1. No one; not one; nobody: None dared to do it.
2. Not any: None of my classmates survived the war.
3. No part; not any: none of your business.
1. Not at all: He is none too ill.
2. In no way: The jeans looked none the better for having been washed.
[Middle English, from Old English nān : ne, no, not; see ne in the Appendix of Indo-European roots + ān, one; see oi-no- in the Appendix of Indo-European roots.]
Usage Note: It is widely asserted that none is equivalent to no one, and hence requires a singular verb and singular pronoun: None of the prisoners was given his soup. It is true that none is etymologically derived from the Old English word ān, "one," but the word has been used as both a singular and a plural since the ninth century. The plural usage appears in the King James Bible ("All the drinking vessels of king Solomon were of gold ... none were of silver") as well as the works of canonical writers like Shakespeare, John Dryden, and Edmund Burke. It is widespread in the works of respectable writers today. Of course, the singular usage is perfectly acceptable. Choosing between singular or plural is thus more of a stylistic matter than a grammatical one. Both options are acceptable in this sentence: None of the conspirators has (or have) been brought to trial. When none is modified by almost, however, it is difficult to avoid treating the word as a plural: Almost none of the officials were (not was) interviewed by the committee. None is most often treated as plural in its use in sentences such as None but his most loyal supporters believe (not believes) his story. See Usage Notes at every, neither, nothing.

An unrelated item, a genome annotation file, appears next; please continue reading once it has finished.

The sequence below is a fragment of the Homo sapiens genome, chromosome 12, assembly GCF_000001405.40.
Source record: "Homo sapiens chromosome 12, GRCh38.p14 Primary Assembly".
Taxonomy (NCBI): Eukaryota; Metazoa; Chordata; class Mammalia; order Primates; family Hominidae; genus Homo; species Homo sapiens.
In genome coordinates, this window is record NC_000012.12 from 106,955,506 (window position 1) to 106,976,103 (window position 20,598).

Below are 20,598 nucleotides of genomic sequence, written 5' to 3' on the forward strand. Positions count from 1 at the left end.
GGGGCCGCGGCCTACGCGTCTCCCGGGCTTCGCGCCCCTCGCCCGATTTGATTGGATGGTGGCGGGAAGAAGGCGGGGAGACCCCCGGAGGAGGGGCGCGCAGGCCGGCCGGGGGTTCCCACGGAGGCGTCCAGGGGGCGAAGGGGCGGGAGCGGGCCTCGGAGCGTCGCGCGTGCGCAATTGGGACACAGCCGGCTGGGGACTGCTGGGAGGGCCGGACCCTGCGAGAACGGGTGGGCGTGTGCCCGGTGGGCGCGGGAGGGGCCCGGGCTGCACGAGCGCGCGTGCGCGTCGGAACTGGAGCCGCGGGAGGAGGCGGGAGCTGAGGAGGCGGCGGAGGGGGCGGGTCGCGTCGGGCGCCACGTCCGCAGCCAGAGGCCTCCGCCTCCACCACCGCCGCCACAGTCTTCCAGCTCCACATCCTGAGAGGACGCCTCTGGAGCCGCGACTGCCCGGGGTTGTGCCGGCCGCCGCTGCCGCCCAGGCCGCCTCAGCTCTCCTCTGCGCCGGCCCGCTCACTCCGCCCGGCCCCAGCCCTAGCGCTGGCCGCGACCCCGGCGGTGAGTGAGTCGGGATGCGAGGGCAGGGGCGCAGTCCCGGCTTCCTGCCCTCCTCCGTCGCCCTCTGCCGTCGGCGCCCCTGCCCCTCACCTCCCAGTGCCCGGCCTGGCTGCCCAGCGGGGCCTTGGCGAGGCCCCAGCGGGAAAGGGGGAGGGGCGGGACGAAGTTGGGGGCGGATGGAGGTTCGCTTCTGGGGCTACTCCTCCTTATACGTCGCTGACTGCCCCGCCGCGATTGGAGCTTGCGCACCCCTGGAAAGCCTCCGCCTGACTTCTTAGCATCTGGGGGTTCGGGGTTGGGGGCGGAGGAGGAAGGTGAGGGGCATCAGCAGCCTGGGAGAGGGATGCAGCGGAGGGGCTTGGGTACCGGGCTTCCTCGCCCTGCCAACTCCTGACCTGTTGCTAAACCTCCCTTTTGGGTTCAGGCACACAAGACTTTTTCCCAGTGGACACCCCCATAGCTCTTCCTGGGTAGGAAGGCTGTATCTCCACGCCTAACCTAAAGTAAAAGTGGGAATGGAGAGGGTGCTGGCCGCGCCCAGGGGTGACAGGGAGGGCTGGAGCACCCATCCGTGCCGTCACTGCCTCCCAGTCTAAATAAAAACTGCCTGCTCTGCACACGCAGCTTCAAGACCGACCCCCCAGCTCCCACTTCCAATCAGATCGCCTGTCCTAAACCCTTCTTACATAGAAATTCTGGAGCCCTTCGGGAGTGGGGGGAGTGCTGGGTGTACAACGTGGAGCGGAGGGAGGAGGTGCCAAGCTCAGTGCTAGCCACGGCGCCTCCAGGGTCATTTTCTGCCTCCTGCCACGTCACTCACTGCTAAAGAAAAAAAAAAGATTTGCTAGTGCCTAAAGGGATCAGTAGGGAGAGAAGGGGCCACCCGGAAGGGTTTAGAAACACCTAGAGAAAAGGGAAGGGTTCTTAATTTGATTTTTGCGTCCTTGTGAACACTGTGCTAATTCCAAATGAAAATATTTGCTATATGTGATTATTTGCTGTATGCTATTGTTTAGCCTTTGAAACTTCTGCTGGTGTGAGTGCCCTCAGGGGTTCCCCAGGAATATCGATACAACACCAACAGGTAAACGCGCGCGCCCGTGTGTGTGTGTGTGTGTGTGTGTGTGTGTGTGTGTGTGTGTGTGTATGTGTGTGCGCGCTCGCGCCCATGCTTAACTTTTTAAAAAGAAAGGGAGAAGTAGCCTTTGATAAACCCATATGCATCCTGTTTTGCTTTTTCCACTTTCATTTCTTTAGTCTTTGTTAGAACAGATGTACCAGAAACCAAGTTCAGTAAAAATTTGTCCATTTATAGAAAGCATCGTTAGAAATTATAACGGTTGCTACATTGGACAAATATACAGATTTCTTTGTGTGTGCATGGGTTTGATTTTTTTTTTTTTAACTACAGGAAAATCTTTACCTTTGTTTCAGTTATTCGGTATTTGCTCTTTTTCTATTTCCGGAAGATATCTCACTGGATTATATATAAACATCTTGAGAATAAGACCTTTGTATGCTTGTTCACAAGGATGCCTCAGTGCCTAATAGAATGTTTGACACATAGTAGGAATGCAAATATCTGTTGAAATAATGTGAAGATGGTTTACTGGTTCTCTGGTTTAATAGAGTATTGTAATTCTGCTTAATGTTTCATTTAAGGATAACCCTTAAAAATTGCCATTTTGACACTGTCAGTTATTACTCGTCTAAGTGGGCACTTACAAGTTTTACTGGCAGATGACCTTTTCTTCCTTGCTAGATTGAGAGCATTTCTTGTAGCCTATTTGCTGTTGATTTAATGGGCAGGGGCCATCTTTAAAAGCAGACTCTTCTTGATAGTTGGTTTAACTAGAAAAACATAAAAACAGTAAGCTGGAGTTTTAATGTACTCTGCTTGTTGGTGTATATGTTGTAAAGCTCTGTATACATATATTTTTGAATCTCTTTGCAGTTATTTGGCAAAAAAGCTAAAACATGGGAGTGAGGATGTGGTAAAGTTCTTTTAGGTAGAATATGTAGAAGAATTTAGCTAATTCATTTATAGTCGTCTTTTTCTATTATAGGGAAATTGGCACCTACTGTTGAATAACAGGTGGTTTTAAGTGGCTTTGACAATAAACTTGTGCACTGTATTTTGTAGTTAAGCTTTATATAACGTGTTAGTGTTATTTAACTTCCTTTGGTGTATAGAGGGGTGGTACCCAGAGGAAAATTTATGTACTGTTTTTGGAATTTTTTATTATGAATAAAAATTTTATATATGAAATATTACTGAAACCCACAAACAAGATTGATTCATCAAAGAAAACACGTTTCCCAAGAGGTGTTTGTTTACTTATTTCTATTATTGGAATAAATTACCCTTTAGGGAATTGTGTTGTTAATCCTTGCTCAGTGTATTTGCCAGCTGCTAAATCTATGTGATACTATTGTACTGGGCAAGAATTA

The American Heritage® Dictionary of the English Language, Fifth Edition copyright ©2022 by HarperCollins Publishers. All rights reserved.
Indo-European & Semitic Roots Appendices
Thousands of entries in the dictionary include etymologies that trace their origins back to reconstructed proto-languages. You can obtain more information about these forms in our online appendices:
The Indo-European appendix covers nearly half of the Indo-European roots that have left their mark on English words. A more complete treatment of Indo-European roots and the English words derived from them is available in our Dictionary of Indo-European Roots.